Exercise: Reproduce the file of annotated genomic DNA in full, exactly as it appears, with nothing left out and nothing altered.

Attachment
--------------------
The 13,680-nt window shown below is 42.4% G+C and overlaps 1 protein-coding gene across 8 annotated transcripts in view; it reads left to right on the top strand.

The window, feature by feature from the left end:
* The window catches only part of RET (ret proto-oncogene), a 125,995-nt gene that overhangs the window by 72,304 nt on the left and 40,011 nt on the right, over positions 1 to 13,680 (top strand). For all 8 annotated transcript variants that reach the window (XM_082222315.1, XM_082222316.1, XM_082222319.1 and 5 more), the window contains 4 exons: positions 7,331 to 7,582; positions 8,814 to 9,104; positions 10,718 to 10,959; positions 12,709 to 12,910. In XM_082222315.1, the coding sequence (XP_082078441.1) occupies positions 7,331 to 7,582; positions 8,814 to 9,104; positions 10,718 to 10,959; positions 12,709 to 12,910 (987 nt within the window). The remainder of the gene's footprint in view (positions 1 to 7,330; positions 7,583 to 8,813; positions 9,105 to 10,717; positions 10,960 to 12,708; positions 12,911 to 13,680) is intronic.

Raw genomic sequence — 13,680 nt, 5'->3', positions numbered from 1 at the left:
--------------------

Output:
The 13,680-nt window shown below is 42.4% G+C and overlaps 1 protein-coding gene across 8 annotated transcripts in view; it reads left to right on the top strand.

The window, feature by feature from the left end:
* The window catches only part of RET (ret proto-oncogene), a 125,995-nt gene that overhangs the window by 72,304 nt on the left and 40,011 nt on the right, over positions 1 to 13,680 (top strand). For all 8 annotated transcript variants that reach the window (XM_082222315.1, XM_082222316.1, XM_082222319.1 and 5 more), the window contains 4 exons: positions 7,331 to 7,582; positions 8,814 to 9,104; positions 10,718 to 10,959; positions 12,709 to 12,910. In XM_082222315.1, the coding sequence (XP_082078441.1) occupies positions 7,331 to 7,582; positions 8,814 to 9,104; positions 10,718 to 10,959; positions 12,709 to 12,910 (987 nt within the window). The remainder of the gene's footprint in view (positions 1 to 7,330; positions 7,583 to 8,813; positions 9,105 to 10,717; positions 10,960 to 12,708; positions 12,911 to 13,680) is intronic.

Raw genomic sequence — 13,680 nt, 5'->3', positions numbered from 1 at the left: